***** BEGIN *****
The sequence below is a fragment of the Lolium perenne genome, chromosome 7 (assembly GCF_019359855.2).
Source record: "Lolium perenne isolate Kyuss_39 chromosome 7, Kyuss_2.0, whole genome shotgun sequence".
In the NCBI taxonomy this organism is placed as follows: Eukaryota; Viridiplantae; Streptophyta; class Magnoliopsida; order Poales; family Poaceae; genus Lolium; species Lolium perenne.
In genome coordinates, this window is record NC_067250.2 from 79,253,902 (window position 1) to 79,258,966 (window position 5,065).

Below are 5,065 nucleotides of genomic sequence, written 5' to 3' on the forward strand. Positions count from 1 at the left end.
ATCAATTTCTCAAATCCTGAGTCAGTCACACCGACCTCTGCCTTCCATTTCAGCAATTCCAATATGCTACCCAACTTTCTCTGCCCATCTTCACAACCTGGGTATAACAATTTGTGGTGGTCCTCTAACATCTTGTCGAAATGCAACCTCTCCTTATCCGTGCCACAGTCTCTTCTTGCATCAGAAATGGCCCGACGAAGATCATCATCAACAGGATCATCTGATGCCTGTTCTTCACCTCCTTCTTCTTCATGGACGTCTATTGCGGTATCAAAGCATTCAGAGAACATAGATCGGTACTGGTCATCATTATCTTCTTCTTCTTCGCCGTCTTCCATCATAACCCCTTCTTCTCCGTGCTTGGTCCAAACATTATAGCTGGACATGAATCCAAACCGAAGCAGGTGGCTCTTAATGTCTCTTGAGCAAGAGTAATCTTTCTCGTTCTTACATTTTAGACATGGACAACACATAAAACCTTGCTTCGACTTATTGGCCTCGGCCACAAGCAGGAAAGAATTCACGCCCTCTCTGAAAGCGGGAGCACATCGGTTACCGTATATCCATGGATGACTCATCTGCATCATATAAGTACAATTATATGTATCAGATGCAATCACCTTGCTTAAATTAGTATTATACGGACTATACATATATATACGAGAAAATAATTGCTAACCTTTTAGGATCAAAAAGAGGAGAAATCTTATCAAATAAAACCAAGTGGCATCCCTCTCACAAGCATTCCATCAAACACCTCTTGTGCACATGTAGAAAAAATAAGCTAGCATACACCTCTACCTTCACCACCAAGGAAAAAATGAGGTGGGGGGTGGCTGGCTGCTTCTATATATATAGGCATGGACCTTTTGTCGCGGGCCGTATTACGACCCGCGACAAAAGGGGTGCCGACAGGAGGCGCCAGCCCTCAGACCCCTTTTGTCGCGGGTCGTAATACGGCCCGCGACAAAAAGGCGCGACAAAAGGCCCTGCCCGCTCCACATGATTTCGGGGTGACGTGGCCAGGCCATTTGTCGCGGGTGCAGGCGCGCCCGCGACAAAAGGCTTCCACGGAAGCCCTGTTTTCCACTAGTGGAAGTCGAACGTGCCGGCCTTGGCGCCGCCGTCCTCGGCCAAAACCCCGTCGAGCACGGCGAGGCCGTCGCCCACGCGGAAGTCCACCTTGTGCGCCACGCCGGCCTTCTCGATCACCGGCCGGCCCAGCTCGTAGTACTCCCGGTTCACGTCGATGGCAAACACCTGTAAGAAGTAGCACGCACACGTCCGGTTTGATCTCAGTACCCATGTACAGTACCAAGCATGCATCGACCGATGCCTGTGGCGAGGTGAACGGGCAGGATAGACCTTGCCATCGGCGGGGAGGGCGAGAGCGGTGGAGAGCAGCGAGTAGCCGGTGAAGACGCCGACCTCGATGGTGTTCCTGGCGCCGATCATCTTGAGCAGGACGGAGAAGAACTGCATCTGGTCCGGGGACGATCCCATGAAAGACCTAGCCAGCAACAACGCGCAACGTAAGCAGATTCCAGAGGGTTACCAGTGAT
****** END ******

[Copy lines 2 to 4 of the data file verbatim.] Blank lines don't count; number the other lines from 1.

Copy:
Source record: "Lolium perenne isolate Kyuss_39 chromosome 7, Kyuss_2.0, whole genome shotgun sequence".
In the NCBI taxonomy this organism is placed as follows: Eukaryota; Viridiplantae; Streptophyta; class Magnoliopsida; order Poales; family Poaceae; genus Lolium; species Lolium perenne.
In genome coordinates, this window is record NC_067250.2 from 79,253,902 (window position 1) to 79,258,966 (window position 5,065).